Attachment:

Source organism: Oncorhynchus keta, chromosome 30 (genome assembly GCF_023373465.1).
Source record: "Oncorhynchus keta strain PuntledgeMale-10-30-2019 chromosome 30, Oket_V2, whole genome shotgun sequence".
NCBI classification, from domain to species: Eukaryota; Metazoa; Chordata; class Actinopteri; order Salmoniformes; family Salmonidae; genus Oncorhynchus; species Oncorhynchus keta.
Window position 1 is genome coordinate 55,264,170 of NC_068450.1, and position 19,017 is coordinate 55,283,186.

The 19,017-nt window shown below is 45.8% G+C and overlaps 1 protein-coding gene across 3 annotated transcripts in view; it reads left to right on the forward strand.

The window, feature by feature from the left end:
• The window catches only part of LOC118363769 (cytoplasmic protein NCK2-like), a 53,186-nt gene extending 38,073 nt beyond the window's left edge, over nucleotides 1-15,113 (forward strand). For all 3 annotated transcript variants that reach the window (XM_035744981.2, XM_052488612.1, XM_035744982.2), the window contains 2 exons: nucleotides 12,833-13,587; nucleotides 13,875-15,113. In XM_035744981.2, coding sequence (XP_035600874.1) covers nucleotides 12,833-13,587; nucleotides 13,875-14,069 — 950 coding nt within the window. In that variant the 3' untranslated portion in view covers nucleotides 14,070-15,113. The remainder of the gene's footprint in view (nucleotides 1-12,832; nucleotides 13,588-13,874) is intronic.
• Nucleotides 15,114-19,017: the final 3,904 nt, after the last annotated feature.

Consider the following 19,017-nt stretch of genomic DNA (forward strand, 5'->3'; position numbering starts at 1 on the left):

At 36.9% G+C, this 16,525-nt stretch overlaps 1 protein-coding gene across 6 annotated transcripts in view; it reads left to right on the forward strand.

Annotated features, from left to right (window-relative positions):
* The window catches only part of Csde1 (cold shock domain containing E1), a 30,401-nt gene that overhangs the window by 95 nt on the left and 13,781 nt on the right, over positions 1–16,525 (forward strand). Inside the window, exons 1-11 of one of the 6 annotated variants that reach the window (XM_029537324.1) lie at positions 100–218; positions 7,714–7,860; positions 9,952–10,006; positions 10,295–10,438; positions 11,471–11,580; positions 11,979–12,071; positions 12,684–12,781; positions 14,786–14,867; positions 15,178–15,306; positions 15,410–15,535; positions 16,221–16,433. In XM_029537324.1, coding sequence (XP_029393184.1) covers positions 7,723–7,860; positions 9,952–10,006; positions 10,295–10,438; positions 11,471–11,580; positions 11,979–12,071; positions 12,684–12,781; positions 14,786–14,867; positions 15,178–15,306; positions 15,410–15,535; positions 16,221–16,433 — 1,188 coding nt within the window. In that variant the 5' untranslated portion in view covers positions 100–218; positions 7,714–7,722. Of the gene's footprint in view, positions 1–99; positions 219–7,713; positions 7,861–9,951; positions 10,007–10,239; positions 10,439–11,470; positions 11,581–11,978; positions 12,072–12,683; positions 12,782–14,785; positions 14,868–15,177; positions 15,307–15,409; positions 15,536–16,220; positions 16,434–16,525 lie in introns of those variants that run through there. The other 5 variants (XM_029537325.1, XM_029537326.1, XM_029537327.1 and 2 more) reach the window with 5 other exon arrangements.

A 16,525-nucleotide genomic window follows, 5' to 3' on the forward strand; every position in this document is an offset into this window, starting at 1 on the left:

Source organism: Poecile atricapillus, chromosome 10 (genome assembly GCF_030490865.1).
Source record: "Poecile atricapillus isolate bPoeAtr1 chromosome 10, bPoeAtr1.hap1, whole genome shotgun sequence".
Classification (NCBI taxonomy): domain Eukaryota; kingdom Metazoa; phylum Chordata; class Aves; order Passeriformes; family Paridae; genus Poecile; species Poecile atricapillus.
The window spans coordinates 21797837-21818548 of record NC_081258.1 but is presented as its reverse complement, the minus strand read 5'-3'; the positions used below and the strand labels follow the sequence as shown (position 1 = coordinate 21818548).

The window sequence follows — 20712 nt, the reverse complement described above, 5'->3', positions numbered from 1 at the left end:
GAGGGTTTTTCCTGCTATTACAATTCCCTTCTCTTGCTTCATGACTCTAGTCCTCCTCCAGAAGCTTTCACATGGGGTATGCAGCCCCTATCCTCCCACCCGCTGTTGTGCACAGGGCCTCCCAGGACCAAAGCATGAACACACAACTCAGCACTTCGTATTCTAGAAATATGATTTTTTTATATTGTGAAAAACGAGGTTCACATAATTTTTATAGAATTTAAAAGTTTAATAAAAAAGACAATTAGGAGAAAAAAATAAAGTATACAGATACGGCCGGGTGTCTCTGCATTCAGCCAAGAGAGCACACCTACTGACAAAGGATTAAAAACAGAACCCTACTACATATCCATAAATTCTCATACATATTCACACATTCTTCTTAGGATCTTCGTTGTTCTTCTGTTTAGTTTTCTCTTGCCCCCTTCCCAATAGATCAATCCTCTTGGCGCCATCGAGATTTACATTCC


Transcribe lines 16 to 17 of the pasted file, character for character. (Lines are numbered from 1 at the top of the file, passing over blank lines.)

Classification (NCBI taxonomy): domain Eukaryota; kingdom Metazoa; phylum Chordata; class Aves; order Passeriformes; family Paridae; genus Poecile; species Poecile atricapillus.
The window spans coordinates 21797837-21818548 of record NC_081258.1 but is presented as its reverse complement, the minus strand read 5'-3'; the positions used below and the strand labels follow the sequence as shown (position 1 = coordinate 21818548).